ZFIN ID: ZDB-PUB-120424-21
Effects of estradiol in adult neurogenesis and brain repair in zebrafish
Diotel, N., Vaillant, C., Gabbero, C., Mironov, S., Fostier, A., Gueguen, M.M., Anglade, I., Kah, O., and Pellegrini, E.
Date: 2013
Source: Hormones and behavior   63(2): 193-207 (Journal)
Registered Authors: Diotel, Nicolas, Kah, Olivier
Keywords: Aromatase B, brain repair, estrogen, lesion, neurogenesis, radial glial cells, zebrafish, teleost
MeSH Terms:
  • Adult Stem Cells/drug effects*
  • Adult Stem Cells/physiology
  • Age Factors
  • Animals
  • Brain Injuries/physiopathology*
  • Cell Proliferation/drug effects
  • Disease Models, Animal
  • Estradiol/pharmacology*
  • Male
  • Models, Biological
  • Nerve Regeneration/drug effects
  • Nerve Regeneration/physiology
  • Neurogenesis/drug effects*
  • Prosencephalon/drug effects
  • Prosencephalon/physiology
  • Wound Healing/drug effects*
  • Wound Healing/physiology
  • Zebrafish*
PubMed: 22521210 Full text @ Horm. Behav.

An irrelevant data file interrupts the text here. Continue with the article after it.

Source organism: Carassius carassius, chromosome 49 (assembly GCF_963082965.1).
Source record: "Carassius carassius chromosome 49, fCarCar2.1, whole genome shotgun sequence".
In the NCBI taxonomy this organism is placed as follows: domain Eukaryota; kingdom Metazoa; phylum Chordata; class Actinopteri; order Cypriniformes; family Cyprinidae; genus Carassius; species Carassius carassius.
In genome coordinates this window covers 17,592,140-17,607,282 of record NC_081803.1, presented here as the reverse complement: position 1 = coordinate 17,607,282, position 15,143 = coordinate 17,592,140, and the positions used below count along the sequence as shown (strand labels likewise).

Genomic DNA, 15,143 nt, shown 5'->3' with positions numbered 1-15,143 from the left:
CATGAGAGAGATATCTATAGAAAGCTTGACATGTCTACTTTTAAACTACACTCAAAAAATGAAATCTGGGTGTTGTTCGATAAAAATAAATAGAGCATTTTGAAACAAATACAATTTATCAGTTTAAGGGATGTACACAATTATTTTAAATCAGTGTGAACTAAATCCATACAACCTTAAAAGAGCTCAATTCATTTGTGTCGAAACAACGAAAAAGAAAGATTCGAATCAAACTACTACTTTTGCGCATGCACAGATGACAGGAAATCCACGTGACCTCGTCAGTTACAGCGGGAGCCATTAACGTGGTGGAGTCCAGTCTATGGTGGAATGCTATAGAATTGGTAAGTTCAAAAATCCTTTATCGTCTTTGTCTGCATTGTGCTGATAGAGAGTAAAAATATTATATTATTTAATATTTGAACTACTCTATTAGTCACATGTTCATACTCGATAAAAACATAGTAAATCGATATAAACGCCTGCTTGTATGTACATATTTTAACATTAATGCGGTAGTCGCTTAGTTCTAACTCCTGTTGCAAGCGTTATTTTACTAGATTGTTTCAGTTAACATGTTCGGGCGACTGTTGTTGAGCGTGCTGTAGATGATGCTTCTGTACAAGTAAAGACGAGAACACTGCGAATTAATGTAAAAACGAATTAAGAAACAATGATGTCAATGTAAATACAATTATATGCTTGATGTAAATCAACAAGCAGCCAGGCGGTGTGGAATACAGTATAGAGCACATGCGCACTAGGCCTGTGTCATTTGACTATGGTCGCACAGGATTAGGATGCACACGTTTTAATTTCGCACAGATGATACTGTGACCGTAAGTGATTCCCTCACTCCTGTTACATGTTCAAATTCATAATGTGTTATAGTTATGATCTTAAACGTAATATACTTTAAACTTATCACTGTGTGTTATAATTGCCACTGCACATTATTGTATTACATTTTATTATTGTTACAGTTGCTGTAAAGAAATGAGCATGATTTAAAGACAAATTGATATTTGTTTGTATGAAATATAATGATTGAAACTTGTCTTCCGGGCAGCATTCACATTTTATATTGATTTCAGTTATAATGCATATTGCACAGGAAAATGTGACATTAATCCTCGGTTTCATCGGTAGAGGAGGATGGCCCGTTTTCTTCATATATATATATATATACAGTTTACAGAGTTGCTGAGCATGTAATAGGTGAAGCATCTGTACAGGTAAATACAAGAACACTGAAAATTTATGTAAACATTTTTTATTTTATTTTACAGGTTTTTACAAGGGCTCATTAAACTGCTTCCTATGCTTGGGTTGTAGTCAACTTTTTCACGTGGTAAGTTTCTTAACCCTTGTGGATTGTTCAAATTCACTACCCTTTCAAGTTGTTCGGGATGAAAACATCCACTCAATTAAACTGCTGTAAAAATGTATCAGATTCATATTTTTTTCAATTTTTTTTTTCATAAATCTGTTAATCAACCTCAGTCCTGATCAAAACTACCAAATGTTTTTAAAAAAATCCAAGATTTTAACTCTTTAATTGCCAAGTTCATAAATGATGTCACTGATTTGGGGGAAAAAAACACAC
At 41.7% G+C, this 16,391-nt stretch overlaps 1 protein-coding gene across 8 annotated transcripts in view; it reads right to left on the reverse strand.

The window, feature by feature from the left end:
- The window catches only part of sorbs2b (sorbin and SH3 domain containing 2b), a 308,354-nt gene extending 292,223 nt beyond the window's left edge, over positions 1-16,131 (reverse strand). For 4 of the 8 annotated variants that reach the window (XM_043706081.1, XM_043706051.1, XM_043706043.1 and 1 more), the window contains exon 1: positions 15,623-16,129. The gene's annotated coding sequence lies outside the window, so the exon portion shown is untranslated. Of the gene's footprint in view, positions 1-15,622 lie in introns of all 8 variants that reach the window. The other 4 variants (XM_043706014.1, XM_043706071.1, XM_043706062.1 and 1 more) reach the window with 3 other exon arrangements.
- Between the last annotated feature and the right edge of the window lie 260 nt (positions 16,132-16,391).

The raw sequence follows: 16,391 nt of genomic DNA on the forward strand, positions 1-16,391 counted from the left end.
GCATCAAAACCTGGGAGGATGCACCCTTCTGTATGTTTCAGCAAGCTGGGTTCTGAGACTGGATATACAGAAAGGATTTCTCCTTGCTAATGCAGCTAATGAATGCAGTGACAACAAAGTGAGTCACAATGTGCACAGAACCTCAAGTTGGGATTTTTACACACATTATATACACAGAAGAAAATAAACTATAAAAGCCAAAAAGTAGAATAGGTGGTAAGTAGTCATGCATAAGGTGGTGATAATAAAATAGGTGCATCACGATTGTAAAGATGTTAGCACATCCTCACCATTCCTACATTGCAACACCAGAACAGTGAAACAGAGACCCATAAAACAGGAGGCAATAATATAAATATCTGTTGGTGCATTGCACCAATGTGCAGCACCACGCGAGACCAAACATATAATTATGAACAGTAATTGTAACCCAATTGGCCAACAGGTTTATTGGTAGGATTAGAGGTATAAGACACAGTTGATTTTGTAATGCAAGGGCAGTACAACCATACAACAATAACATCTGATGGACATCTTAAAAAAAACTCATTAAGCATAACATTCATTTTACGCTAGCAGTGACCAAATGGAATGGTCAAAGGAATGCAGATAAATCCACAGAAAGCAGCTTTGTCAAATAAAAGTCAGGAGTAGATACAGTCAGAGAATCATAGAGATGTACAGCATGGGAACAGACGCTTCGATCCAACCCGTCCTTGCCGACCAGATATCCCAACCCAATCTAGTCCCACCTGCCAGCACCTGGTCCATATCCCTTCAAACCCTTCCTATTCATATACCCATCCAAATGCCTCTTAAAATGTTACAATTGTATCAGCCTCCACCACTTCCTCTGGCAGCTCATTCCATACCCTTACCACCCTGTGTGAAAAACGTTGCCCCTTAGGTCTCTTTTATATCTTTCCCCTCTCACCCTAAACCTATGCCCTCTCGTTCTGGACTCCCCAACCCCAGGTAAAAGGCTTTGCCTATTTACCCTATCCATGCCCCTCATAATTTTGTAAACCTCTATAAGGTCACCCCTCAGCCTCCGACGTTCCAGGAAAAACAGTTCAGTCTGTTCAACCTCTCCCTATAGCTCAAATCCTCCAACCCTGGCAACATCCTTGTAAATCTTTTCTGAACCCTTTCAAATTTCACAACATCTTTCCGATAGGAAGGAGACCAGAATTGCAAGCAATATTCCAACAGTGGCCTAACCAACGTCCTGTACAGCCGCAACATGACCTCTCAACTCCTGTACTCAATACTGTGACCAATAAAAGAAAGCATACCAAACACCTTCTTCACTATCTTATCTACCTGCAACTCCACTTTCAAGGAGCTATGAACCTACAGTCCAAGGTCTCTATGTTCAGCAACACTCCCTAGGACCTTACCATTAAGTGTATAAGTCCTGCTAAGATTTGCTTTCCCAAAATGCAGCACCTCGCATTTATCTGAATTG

The brain of the adult teleost fish exhibits intense neurogenic activity and an outstanding capability for brain repair. Remarkably, the brain estrogen-synthesizing enzyme, aromatase, is strongly expressed, particularly in adult fishes, in radial glial cells, which act as progenitors. Using zebrafish, we tested the hypothesis that estrogens affect adult neurogenesis and brain regeneration by modulating the neurogenic activity of radial glial cells. To investigate this, the estrogenic environment was modified through inhibition of aromatase activity, blockade of nuclear estrogen receptors, or estrogenic treatments. Estrogens significantly decreased cell proliferation and migration at the olfactory bulbs/telencephalon junction and in the mediobasal hypothalamus. It also appears that cell survival is reduced at the olfactory bulbs/telencephalon junction. We also developed a model of telencephalic lesion to assess the role of aromatase and estrogens in brain repair. Proliferation increased rapidly immediately after the lesion in the parenchyma of the injured telencephalon, while proliferation at the ventricular surface appeared after 48 h and peaked at 7 days. At this time, most proliferative cells express Sox2, however, none of these Sox2 positive cells correspond to aromatase B-positive radial glial cells. Interestingly, aromatase B expression was significantly reduced 48 h and 7 days after the injury, but surprisingly, at 72 h after lesion, aromatase B expression appeared de novo expressed in parenchyma cells, suggesting a role for this ectopic expression of aromatase in brain repair mechanisms. Altogether these data suggest that estrogens modulate adult, but not reparative neurogenesis, in zebrafish. This article is part of a Special Issue entitled Hormones & Neurotrauma.